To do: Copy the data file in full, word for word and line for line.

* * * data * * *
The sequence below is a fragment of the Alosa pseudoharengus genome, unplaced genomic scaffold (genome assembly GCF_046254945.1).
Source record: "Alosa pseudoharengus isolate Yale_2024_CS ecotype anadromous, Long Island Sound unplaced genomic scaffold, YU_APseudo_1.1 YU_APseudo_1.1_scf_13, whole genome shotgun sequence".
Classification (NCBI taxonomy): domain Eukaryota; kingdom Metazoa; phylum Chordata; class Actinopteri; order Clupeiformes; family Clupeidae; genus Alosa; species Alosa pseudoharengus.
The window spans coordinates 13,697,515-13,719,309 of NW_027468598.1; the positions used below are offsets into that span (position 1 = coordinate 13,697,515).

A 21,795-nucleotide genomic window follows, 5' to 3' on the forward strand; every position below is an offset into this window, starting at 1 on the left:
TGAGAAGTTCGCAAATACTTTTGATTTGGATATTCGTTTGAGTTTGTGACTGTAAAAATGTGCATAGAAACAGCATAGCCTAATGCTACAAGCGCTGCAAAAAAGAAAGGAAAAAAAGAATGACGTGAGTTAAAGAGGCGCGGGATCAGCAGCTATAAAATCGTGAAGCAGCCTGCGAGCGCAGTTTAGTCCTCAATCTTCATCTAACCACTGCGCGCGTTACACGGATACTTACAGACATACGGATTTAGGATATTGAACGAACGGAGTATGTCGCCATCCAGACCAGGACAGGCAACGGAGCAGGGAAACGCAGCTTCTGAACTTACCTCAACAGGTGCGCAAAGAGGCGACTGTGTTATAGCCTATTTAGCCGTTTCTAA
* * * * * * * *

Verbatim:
The sequence below is a fragment of the Alosa pseudoharengus genome, unplaced genomic scaffold (genome assembly GCF_046254945.1).
Source record: "Alosa pseudoharengus isolate Yale_2024_CS ecotype anadromous, Long Island Sound unplaced genomic scaffold, YU_APseudo_1.1 YU_APseudo_1.1_scf_13, whole genome shotgun sequence".
Classification (NCBI taxonomy): domain Eukaryota; kingdom Metazoa; phylum Chordata; class Actinopteri; order Clupeiformes; family Clupeidae; genus Alosa; species Alosa pseudoharengus.
The window spans coordinates 13,697,515-13,719,309 of NW_027468598.1; the positions used below are offsets into that span (position 1 = coordinate 13,697,515).

A 21,795-nucleotide genomic window follows, 5' to 3' on the forward strand; every position below is an offset into this window, starting at 1 on the left:
TGAGAAGTTCGCAAATACTTTTGATTTGGATATTCGTTTGAGTTTGTGACTGTAAAAATGTGCATAGAAACAGCATAGCCTAATGCTACAAGCGCTGCAAAAAAGAAAGGAAAAAAAGAATGACGTGAGTTAAAGAGGCGCGGGATCAGCAGCTATAAAATCGTGAAGCAGCCTGCGAGCGCAGTTTAGTCCTCAATCTTCATCTAACCACTGCGCGCGTTACACGGATACTTACAGACATACGGATTTAGGATATTGAACGAACGGAGTATGTCGCCATCCAGACCAGGACAGGCAACGGAGCAGGGAAACGCAGCTTCTGAACTTACCTCAACAGGTGCGCAAAGAGGCGACTGTGTTATAGCCTATTTAGCCGTTTCTAA